As the gas sample flows over the chilled mirror, dew droplets form on the mirror surface, and the reflected light is scattered. As the amount of reflected light decreases, the photodetector output also decreases. This in turn controls the thermoelectric heat pump via an analog or digital control system that maintains the mirror temperature at the dew point. A precision miniature platinum resistance thermometer (PRT) properly embedded in the mirror monitors the mirror temperature at the established dew point.

If the mirror is controlled to an equilibrium condition above the ice point, i.e., 0 C, the sensor is measuring the dew point. Below 0 C, the deposit cannot long persist as liquid water, and it is assumed that the deposit is frost, and that the sensor is measuring the frost point. However, if the mirror is kept extremely clean, it is possible for dew to exist below 0 C, and the only true way to verify that the sensor is controlling on the frost point is to visually inspect the mirror via a microscope. However, especially outdoors, it is typically impractical to maintain a perfectly clean mirror, as contaminants such as spores and other particulates serve as motes on which frost deposits can nucleate. Consequently, errors due to dew/frost point confusion at 0 C are seldom encountered.

Range and precision of the Chilled Mirror Hygrometer A chilled mirror hygrometer works by detecting the scattered light from a condensation layer that forms on a cooled mirror from a gas sample. To function properly, a chilled mirror hygrometer must be able to cool its mirror to the dew or frost point of the sample. The range of dew point temperatures that a chilled mirror hygrometer can measure is dictated primarily by the heat pumping capability of the solid state thermoelectric mirror cooler.

The graph below shows the typical useful working span of hygrometers with single- and two-stage coolers. In a single-stage hygrometer such as the YES 2010 series, if the sensor is installed in an ambient temperature environment of +20 C, dew points (frost point below 0 C) can be measured down to about -25 C. Thus, the mirror can "depress" 45 C. Systems with two stage coolers, such as the YES 2020 series, offer greater dew point depression. A two-stage unit running at +20 C can measure frost points down to -45 C. Thus, the mirror can "depress" 65 C. Lower frost points can be measured by reducing the temperature of the hot side of the cooler, or by using 3, 4, or 5 stage coolers or via a customer-supplied mechanical chiller.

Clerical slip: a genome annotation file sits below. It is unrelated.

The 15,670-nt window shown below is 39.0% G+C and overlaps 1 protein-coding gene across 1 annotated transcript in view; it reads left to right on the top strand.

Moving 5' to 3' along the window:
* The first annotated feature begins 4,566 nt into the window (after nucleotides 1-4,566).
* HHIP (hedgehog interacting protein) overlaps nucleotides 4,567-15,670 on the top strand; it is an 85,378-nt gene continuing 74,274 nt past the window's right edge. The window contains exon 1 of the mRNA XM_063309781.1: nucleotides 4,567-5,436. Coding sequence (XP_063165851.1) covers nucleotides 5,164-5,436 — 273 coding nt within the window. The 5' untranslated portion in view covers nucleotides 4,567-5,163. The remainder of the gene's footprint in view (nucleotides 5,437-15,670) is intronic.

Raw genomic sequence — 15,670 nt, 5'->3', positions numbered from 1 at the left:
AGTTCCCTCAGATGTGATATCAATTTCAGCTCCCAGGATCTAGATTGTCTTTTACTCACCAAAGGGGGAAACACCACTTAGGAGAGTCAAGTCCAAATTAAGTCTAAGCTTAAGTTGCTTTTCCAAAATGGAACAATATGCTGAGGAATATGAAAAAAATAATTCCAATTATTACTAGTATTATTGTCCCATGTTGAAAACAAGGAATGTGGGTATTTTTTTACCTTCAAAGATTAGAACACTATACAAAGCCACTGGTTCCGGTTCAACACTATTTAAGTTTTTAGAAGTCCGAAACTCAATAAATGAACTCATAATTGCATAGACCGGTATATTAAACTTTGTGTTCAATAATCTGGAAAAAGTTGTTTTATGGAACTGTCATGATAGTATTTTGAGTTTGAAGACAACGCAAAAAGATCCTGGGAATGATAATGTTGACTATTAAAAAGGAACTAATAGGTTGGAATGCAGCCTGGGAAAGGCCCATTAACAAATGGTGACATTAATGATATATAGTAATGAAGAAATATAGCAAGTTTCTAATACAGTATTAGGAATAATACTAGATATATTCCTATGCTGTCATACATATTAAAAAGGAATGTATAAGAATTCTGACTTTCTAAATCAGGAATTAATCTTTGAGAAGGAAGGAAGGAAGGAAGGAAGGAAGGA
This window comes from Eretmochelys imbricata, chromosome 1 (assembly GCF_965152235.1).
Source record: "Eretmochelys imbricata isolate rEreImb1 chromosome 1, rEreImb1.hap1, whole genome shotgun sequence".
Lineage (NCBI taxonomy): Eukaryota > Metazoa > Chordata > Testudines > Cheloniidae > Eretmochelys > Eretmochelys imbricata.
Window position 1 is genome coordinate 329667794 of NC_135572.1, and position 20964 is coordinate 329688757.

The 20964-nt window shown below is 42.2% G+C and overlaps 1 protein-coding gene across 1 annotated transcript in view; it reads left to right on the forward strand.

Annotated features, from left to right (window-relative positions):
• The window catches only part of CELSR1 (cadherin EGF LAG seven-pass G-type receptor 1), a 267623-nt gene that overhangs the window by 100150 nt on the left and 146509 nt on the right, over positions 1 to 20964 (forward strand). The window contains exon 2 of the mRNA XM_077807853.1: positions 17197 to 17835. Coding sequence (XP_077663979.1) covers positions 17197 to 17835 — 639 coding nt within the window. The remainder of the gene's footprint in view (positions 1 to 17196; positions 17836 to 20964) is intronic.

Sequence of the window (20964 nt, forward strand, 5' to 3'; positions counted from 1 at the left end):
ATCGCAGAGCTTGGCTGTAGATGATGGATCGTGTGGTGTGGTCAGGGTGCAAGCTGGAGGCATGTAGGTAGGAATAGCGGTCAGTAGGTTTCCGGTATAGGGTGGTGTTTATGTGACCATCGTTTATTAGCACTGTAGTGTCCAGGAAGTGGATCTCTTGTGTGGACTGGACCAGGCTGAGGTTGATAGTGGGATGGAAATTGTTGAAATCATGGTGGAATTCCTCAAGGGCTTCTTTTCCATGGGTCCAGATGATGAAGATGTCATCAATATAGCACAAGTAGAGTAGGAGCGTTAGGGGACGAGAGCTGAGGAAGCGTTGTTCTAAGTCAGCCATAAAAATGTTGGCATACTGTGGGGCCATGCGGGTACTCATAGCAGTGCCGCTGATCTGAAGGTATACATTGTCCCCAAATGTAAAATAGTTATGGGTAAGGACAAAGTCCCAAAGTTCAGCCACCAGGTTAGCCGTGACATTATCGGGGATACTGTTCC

What degree of precision can I expect? Over the years a variety of sensing technologies have evolved to measure the water vapor content of a gas including:
  • Gravimetric train
  • Aspirated (or sling) psychrometer
  • Condensation type (chilled mirror)
  • Capacitance-type electret
  • Hair-type mechanical hygrometer
  • Lyman Alpha hygrometer
  • Surface Acoustic Wave type hygrometer
  • LiCl saturated salt hygrometer

The absolute accuracy of the condensation-type (chilled mirror) hygrometer is exceeded only by the gravimetric train, an elaborate absorption system maintained as the primary standard for humidity measurements. Over the mid-range of dew point temperatures ( 40 C), the uncertainties of measurement for the chilled mirror hygrometer are in the order of one part in 100, thus making it the most precise means of measuring water vapor available.

This graph was originally developed by the Mechanical/Humidity Section at the National Bureau of Standards in the 1960's and shows typical uncertainties for several popular humidity sensor technologies.

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This page was last updated on Monday, September 11, 2006 .